WASHINGTON (NewsNation Now) — One of the nation’s top public health officials said going back to the classroom for students across the country depends on each person’s actions and is a school-by-school decision.
“Asymptomatic spread is real, we have to protect one another going into the Fall and we have to ensure we get cases down in these communities,” Dr. Deborah Birx said in an exclusive interview with NewsNation.
Dr. Birx, a global health expert and White House-appointed Coronavirus response coordinator, said the decision to go back to the classroom should be a very local decision.
“It matters what’s happening in the community and I think that’s why it was clear that local school districts should make that decision based on their local data,” she said.
Wearing masks, physically distancing and stopping parties will all help to lower community spread and thus lead to conditions to open in-person learning, according to Dr. Birx.
The public health expert, who is known to bring data and charts to the White House Press Briefing room, said that county-by-county information will be vital to determining when it is safe for students to return.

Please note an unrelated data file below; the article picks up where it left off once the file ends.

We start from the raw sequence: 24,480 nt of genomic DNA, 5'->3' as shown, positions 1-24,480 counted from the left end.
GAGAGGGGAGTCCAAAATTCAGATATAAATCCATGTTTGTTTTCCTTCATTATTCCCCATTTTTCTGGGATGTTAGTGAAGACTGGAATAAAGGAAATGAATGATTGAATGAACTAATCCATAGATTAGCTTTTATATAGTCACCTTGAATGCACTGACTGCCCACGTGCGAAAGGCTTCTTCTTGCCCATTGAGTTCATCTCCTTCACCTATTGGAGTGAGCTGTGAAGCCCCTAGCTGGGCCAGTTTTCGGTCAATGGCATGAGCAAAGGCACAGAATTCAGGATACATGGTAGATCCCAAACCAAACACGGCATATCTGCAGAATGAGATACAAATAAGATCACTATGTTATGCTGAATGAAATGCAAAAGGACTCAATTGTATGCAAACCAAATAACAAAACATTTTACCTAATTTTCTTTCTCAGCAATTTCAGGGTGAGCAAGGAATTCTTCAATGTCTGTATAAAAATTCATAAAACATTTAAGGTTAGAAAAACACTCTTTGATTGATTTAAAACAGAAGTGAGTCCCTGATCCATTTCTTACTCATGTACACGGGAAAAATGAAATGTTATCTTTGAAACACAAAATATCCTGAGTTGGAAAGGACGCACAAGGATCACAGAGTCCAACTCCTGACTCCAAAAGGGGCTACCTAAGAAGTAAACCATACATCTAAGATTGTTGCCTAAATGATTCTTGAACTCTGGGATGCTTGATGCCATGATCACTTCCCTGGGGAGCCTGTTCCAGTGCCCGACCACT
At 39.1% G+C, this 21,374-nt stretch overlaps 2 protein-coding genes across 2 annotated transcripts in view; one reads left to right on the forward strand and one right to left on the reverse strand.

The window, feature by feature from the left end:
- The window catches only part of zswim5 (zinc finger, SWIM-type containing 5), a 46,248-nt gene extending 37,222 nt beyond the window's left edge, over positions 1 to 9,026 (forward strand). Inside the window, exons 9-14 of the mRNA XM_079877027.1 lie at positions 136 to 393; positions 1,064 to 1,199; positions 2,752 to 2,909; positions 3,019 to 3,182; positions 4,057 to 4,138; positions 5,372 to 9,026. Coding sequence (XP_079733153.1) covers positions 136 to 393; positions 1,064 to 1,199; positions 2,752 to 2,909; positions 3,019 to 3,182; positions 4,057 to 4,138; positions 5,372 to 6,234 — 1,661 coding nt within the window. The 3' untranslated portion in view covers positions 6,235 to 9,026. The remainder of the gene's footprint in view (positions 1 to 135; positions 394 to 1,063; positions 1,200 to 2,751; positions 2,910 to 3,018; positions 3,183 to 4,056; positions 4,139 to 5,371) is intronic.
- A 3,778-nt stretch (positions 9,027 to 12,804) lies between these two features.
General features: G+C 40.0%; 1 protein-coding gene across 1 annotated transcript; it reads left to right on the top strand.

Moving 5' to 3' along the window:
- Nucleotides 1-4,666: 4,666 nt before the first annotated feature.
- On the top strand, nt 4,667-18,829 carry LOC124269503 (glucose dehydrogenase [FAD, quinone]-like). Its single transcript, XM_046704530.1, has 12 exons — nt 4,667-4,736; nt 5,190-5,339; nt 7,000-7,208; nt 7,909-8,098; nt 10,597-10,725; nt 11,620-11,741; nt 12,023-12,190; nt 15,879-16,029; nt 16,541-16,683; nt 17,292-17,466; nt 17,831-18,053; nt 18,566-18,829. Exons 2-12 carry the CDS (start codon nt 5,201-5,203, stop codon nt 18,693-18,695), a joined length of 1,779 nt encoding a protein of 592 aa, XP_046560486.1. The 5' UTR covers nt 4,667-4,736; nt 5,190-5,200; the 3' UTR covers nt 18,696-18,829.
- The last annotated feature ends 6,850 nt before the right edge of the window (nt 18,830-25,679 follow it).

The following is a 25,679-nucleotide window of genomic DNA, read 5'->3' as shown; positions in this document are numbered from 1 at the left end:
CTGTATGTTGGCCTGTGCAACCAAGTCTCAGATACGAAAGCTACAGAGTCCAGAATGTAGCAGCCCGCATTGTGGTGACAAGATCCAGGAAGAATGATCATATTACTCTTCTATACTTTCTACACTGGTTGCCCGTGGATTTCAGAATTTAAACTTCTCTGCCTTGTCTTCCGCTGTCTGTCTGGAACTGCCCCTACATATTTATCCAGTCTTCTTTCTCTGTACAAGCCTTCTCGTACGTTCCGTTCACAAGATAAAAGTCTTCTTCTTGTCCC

“Now New York and the New York City area had been in a very good place and what we have to really assure over these next few weeks, it won’t be because of the schools went back, it will be because of this early data coming out of the Bronx and King County that they may have increased community spread again,” she said.
Dr. Birx has said lessons learned from nursing homes and prisons have helped to determine that local data on community spread is vital to determining what to do about schools.
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“Everybody in the community needs to work together to stop the spread,” she said.
It’s not just the classroom. Many parents and high school athletes want to know what’s next for sports. As NewsNation reported on Tuesday, some parents have turned to protests and even legal action over high school football.
According to a map from the National Federation of State High School Associations, six states have no Fall competition, 14 have no changes and 31 have modified seasons.
Dr. Birx said she has been traveling across the country since the end of June and discussing Fall sports with college and high school athletic leaders. She said it’s not just teachers who should be thanked during the pandemic.
“There have been facility managers and staff rearranging these classrooms and working every day at the universities to really ensure that they’re taking the best CDC guidance and applying it in the classroom and in the sports programs to really not only protect the students but also protect the coaches and staff,” she said.
Birx said it’s not just the precautions related to gameplay, but even the details of concessions and bathrooms.